The UN Development Programme (UNDP) is working with the National Federation of Coffee Growers (FNC) to help transform the coffee landscape in Colombia, specifically in the departments of Valle del Cauca, Nariño and Quindio, by promoting an innovative and integrated approach that delivers social, economic and environmental benefits to communities.
Coffee has been a main engine of economic growth and development in the Andean region of Colombia for over 50 years, and growing conditions are ideal. However, more recently, coffee farmers have either adopted unsustainable practices or transitioned to less sustainable land uses amid falling coffee prices and climate variability. This has affected ecosystem resilience and has jeopardized the livelihoods of approximately 700,000 families.
The UNDP-FNC collaboration aims to benefit coffee farmers through: the certification and verification of coffee and agroforestry products; and a scheme where payments are generated from watershed services and carbon sequestration.
Farmers that sign conservation contracts with the FNC and plant trees receive payments proportional to the number of trees they each planted, based on the volume of CO2-equivalent sequestered, for which certificates are sold.
Such income has led to new landscape management practices that have increased resilience to climate change and natural disasters, as well as the ability to withstand the impacts of El Niño and La Niña.
One specific example of the project’s impact includes a municipality in Nariño, where a land restoration plan was initiated in an area where forests were lost to cattle ranch expansion.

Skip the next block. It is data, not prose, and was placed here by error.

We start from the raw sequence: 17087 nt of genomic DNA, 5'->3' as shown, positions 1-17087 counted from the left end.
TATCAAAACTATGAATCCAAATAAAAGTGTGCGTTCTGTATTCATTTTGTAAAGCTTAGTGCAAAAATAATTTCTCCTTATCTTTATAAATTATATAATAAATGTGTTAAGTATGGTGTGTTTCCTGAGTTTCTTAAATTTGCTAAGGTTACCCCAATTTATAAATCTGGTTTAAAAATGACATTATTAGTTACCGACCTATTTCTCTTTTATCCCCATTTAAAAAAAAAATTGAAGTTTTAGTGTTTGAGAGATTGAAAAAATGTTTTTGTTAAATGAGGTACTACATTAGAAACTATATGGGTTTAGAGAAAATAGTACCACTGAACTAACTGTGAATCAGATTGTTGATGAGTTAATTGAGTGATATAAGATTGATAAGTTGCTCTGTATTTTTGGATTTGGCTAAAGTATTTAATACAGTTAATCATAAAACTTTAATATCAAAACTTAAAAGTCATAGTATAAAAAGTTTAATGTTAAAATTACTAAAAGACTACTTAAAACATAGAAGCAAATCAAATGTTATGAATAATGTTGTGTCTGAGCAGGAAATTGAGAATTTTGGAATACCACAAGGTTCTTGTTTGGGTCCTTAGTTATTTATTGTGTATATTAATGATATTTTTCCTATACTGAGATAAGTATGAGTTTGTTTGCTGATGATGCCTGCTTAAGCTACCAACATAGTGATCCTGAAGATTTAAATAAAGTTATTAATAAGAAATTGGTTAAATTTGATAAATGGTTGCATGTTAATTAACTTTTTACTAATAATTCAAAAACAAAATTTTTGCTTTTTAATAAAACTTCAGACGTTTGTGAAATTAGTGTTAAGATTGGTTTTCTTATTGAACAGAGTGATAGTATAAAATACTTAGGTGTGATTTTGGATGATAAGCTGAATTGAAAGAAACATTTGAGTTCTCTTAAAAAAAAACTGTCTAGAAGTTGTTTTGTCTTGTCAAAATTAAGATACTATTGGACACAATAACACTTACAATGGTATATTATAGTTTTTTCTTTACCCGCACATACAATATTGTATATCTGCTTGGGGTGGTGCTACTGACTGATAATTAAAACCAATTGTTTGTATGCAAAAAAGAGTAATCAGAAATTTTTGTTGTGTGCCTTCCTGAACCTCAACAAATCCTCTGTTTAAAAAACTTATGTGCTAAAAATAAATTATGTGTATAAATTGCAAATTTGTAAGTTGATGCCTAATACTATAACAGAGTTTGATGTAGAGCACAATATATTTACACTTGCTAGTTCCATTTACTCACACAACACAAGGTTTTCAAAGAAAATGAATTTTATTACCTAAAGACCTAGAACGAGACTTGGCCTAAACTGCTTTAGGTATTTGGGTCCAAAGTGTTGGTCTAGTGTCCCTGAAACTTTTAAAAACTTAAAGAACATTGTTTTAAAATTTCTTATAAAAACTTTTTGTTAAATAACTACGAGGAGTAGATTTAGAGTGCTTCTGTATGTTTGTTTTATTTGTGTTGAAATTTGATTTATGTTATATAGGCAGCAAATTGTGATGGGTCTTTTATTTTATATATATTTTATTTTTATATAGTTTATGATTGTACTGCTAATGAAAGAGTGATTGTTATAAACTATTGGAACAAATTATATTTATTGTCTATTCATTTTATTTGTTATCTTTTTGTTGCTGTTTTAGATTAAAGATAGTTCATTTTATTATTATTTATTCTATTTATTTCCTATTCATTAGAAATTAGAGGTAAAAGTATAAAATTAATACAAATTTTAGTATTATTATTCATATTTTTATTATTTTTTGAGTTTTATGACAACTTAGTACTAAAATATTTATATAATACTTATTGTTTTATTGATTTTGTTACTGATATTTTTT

More than 5,000 trees of 43 native species were planted on two hectares of degraded land, using landscape management tools, and the community was able to benefit from the sale of CO2 certificates, receiving a US$2,000 payment. Other municipalities also received payments for the sale of CO2 certificates.
Across the project’s interventions, the average net income of beneficiaries has increased by 8.5%, and local livelihoods have benefited from: certification and verification of coffee farms; the adoption of landscape management tools; property tax exemptions; value chain improvements, such as eliminating intermediaries; payment for carbon sequestration; and compensation for hydrologic environmental services.
The project’s approach has provided farmers with a greater incentive to grow eco-friendly coffee and increased their awareness of the links between ecosystem services and their economic and social well-being.
The FNC is now replicating this approach in an additional 52 coffee-growing municipalities across Colombia, in order to grow coffee in a sustainable manner, while building resilient livelihoods.